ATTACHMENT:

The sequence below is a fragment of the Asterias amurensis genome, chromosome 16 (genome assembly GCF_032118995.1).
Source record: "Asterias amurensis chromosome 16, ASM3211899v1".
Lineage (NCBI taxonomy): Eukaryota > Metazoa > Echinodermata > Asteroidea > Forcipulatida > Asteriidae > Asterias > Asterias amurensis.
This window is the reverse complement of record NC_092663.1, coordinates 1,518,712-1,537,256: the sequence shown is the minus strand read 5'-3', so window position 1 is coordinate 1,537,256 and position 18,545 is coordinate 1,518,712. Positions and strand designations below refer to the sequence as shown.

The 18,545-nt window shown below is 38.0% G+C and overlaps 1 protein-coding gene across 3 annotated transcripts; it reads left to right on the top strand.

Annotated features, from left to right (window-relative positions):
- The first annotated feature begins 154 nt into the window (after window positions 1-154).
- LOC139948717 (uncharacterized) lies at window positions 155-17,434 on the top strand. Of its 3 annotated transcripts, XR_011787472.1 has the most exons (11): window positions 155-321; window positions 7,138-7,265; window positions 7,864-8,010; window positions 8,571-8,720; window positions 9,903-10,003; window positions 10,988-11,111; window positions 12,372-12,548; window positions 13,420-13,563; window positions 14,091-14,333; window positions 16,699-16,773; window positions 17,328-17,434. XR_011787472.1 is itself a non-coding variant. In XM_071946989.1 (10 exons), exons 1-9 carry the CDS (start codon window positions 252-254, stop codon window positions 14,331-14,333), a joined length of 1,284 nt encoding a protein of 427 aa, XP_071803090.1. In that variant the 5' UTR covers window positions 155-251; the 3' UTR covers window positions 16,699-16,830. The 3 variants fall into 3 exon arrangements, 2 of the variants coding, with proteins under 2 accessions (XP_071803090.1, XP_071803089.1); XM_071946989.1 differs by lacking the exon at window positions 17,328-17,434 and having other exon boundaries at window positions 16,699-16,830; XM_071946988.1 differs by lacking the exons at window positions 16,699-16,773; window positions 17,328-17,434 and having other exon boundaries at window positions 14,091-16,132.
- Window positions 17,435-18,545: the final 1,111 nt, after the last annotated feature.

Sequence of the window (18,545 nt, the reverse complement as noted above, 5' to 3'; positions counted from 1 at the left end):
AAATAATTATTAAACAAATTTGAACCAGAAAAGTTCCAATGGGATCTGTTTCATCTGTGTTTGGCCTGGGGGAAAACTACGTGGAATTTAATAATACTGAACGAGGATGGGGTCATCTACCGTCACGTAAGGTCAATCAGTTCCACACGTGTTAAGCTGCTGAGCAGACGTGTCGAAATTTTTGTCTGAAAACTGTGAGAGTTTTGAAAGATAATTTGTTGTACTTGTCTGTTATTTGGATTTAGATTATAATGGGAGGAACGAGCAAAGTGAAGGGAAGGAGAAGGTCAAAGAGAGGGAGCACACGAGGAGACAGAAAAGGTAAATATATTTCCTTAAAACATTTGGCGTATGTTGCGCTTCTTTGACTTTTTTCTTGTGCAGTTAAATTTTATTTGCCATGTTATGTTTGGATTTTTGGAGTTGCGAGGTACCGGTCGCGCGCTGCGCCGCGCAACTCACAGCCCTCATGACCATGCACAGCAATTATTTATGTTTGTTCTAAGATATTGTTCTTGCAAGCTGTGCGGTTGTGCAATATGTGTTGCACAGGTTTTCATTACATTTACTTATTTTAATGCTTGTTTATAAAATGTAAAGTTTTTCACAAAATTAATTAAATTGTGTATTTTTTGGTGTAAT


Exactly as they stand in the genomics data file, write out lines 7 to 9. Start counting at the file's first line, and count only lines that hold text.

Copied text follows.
- The first annotated feature begins 154 nt into the window (after window positions 1-154).
- LOC139948717 (uncharacterized) lies at window positions 155-17,434 on the top strand. Of its 3 annotated transcripts, XR_011787472.1 has the most exons (11): window positions 155-321; window positions 7,138-7,265; window positions 7,864-8,010; window positions 8,571-8,720; window positions 9,903-10,003; window positions 10,988-11,111; window positions 12,372-12,548; window positions 13,420-13,563; window positions 14,091-14,333; window positions 16,699-16,773; window positions 17,328-17,434. XR_011787472.1 is itself a non-coding variant. In XM_071946989.1 (10 exons), exons 1-9 carry the CDS (start codon window positions 252-254, stop codon window positions 14,331-14,333), a joined length of 1,284 nt encoding a protein of 427 aa, XP_071803090.1. In that variant the 5' UTR covers window positions 155-251; the 3' UTR covers window positions 16,699-16,830. The 3 variants fall into 3 exon arrangements, 2 of the variants coding, with proteins under 2 accessions (XP_071803090.1, XP_071803089.1); XM_071946989.1 differs by lacking the exon at window positions 17,328-17,434 and having other exon boundaries at window positions 16,699-16,830; XM_071946988.1 differs by lacking the exons at window positions 16,699-16,773; window positions 17,328-17,434 and having other exon boundaries at window positions 14,091-16,132.
- Window positions 17,435-18,545: the final 1,111 nt, after the last annotated feature.